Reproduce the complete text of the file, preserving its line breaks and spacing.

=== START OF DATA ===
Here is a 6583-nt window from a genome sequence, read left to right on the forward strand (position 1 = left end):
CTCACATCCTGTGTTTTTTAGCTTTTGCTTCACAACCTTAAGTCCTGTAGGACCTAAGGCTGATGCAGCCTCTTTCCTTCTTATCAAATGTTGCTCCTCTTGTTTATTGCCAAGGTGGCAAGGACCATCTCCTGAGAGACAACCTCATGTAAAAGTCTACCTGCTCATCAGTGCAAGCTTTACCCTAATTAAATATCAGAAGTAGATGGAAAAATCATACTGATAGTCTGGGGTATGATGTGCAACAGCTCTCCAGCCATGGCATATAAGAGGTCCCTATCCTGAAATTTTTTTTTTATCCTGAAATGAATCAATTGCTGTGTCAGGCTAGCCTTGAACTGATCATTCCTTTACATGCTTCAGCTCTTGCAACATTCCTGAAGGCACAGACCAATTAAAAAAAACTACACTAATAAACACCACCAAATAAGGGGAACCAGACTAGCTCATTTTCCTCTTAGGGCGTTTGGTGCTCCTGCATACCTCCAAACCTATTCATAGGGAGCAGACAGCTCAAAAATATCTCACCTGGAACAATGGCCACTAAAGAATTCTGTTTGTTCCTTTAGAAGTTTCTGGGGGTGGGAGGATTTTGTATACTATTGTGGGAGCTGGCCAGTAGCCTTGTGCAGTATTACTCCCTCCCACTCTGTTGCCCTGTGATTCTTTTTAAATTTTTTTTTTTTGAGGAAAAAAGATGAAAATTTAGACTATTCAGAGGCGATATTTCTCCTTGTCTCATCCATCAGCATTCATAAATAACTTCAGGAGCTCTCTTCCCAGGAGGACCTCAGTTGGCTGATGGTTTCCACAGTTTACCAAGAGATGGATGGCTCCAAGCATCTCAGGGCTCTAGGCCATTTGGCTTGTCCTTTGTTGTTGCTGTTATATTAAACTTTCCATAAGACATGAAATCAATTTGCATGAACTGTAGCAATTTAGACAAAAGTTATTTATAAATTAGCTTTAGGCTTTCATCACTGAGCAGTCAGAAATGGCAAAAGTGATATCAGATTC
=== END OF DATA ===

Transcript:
Here is a 6583-nt window from a genome sequence, read left to right on the forward strand (position 1 = left end):
CTCACATCCTGTGTTTTTTAGCTTTTGCTTCACAACCTTAAGTCCTGTAGGACCTAAGGCTGATGCAGCCTCTTTCCTTCTTATCAAATGTTGCTCCTCTTGTTTATTGCCAAGGTGGCAAGGACCATCTCCTGAGAGACAACCTCATGTAAAAGTCTACCTGCTCATCAGTGCAAGCTTTACCCTAATTAAATATCAGAAGTAGATGGAAAAATCATACTGATAGTCTGGGGTATGATGTGCAACAGCTCTCCAGCCATGGCATATAAGAGGTCCCTATCCTGAAATTTTTTTTTTATCCTGAAATGAATCAATTGCTGTGTCAGGCTAGCCTTGAACTGATCATTCCTTTACATGCTTCAGCTCTTGCAACATTCCTGAAGGCACAGACCAATTAAAAAAAACTACACTAATAAACACCACCAAATAAGGGGAACCAGACTAGCTCATTTTCCTCTTAGGGCGTTTGGTGCTCCTGCATACCTCCAAACCTATTCATAGGGAGCAGACAGCTCAAAAATATCTCACCTGGAACAATGGCCACTAAAGAATTCTGTTTGTTCCTTTAGAAGTTTCTGGGGGTGGGAGGATTTTGTATACTATTGTGGGAGCTGGCCAGTAGCCTTGTGCAGTATTACTCCCTCCCACTCTGTTGCCCTGTGATTCTTTTTAAATTTTTTTTTTTTGAGGAAAAAAGATGAAAATTTAGACTATTCAGAGGCGATATTTCTCCTTGTCTCATCCATCAGCATTCATAAATAACTTCAGGAGCTCTCTTCCCAGGAGGACCTCAGTTGGCTGATGGTTTCCACAGTTTACCAAGAGATGGATGGCTCCAAGCATCTCAGGGCTCTAGGCCATTTGGCTTGTCCTTTGTTGTTGCTGTTATATTAAACTTTCCATAAGACATGAAATCAATTTGCATGAACTGTAGCAATTTAGACAAAAGTTATTTATAAATTAGCTTTAGGCTTTCATCACTGAGCAGTCAGAAATGGCAAAAGTGATATCAGATTC